What is the volatile keyword useful for?

2021-6-3 anglehua

At work today, I came across the volatile keyword in Java. Not being very familiar with it, I found this explanation.

Given the detail in which that article explains the keyword in question, do you ever use it or could you ever see a case in which you could use this keyword in the correct manner?

volatile has semantics for memory visibility. Basically, the value of a volatile field becomes visible to all readers (other threads in particular) after a write operation completes on it. Without volatile, readers could see some non-updated value.

To answer your question: Yes, I use a volatile variable to control whether some code continues a loop. The loop tests the volatile value and continues if it is true. The condition can be set to false by calling a "stop" method. The loop sees false and terminates when it tests the value after the stop method completes execution.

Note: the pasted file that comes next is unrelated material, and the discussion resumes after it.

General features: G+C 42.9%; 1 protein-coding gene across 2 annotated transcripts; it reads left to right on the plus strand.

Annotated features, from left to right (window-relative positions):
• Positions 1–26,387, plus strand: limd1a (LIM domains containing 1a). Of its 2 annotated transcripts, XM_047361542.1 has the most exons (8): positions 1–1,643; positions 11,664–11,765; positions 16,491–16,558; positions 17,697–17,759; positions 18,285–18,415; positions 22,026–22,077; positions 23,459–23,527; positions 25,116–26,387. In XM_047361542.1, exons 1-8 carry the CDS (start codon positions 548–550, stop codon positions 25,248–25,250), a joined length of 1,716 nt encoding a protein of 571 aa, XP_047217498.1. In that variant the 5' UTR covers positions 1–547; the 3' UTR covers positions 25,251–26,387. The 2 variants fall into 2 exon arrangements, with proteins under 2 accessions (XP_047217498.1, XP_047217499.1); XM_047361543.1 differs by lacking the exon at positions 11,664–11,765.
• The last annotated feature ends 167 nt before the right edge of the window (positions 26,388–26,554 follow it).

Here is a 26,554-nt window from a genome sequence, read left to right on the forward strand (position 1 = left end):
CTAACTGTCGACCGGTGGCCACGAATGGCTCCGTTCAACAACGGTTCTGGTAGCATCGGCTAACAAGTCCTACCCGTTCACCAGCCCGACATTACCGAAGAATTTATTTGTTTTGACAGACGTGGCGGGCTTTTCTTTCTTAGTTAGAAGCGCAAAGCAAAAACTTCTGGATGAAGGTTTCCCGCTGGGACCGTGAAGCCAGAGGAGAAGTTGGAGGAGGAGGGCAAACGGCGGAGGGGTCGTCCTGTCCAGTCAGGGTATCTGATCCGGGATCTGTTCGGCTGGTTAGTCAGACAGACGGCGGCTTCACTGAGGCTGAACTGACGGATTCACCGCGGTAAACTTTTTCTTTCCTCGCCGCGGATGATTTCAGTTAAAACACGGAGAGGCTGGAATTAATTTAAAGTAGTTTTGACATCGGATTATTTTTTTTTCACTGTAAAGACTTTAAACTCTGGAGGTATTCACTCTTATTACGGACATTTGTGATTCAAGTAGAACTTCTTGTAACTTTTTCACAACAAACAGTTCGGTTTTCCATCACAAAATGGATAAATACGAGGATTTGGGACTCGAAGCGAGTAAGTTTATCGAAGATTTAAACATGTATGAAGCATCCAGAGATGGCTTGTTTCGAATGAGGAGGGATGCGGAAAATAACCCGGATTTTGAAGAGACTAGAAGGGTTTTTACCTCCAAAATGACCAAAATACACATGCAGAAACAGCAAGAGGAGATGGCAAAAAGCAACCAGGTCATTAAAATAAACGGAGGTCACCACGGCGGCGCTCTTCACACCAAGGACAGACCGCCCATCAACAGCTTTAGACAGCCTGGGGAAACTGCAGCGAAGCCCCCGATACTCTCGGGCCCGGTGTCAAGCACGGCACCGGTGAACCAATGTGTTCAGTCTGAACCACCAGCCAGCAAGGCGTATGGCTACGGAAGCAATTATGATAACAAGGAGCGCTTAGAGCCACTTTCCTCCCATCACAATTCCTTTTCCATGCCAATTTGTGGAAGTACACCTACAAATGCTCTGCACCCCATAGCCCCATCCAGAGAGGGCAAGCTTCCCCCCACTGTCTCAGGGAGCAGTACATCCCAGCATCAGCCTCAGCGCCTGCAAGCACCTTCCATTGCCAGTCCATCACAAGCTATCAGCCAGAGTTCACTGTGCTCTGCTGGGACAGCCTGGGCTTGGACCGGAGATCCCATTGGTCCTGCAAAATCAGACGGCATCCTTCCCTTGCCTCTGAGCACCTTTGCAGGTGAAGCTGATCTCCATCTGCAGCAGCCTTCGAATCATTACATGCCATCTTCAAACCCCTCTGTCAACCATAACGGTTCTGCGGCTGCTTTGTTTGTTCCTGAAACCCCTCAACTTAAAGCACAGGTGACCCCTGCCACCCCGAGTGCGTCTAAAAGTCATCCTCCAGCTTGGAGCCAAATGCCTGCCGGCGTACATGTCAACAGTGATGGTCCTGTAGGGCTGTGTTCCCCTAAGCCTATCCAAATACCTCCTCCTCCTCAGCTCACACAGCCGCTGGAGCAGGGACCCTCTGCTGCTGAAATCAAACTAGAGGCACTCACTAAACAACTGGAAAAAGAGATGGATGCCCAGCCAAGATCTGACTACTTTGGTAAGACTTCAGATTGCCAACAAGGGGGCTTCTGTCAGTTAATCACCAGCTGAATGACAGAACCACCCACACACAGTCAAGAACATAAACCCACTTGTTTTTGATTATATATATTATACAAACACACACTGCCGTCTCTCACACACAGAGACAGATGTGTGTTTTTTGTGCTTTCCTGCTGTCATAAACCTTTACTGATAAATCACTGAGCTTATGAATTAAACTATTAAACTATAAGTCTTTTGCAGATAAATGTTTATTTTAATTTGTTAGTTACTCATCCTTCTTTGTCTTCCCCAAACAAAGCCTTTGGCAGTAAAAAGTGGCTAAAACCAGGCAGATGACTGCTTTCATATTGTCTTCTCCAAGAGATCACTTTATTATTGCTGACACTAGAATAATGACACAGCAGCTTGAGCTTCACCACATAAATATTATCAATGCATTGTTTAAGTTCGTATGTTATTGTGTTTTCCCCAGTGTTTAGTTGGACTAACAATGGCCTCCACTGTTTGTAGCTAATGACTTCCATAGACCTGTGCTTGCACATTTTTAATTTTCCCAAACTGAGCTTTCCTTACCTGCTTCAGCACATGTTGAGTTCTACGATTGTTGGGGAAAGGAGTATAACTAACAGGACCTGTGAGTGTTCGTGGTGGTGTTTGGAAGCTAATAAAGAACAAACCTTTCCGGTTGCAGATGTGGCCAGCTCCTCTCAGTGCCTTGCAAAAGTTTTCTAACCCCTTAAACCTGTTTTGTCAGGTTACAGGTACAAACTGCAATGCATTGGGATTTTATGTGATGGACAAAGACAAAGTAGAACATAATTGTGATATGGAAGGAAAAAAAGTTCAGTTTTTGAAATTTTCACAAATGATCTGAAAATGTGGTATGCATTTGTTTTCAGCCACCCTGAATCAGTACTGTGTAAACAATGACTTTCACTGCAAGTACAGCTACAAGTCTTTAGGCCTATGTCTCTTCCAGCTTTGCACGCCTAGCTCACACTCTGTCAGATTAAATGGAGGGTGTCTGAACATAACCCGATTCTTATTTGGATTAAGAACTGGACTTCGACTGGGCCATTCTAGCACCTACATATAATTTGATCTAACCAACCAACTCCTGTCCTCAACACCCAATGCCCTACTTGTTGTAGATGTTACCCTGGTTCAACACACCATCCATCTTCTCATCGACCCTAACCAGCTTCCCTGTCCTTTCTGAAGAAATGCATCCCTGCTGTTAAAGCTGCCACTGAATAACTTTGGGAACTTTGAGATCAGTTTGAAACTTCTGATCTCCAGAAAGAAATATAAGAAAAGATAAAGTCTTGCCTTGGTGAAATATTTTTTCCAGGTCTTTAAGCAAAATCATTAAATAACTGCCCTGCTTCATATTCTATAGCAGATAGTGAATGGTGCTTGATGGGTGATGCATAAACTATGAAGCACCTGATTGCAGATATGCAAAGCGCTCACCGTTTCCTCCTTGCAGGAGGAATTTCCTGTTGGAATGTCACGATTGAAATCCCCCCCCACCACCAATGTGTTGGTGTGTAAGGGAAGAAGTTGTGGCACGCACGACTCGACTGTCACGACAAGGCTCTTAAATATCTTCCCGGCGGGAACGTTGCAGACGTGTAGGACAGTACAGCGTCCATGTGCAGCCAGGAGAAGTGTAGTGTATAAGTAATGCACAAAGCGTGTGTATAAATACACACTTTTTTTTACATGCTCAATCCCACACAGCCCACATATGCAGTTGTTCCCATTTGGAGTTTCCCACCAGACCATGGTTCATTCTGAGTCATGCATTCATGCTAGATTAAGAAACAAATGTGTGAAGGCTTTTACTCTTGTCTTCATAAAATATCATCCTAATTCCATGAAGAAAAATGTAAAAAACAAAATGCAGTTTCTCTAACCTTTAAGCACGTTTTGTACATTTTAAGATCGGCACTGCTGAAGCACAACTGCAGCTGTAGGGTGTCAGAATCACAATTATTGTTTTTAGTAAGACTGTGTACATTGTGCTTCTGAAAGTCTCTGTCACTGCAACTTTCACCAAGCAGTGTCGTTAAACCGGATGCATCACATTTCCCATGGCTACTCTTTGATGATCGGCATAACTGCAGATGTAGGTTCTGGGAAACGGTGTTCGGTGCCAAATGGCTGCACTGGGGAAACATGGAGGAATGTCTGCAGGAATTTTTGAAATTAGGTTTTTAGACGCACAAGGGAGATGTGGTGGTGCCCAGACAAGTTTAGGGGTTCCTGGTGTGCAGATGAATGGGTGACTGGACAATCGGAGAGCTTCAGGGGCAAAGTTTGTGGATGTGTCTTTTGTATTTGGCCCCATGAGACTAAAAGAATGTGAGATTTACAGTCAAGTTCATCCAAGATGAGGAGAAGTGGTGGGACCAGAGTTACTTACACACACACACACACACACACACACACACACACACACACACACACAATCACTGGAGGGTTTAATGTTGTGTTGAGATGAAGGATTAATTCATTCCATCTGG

The book "Java Concurrency in Practice," which I highly recommend, gives a good explanation of volatile. This book is written by the same person who wrote the IBM article that is referenced in the question (in fact, he cites his book at the bottom of that article). My use of volatile is what his article calls the "pattern 1 status flag."

If you want to learn more about how volatile works under the hood, read up on the Java memory model. If you want to go beyond that level, check out a good computer architecture book like Hennessy & Patterson and read about cache coherence and cache consistency.

“… the volatile modifier guarantees that any thread that reads a field will see the most recently written value.” - Josh Bloch

If you are thinking about using volatile, read up on the package java.util.concurrent which deals with atomic behaviour.

The Wikipedia post on a Singleton Pattern shows volatile in use.


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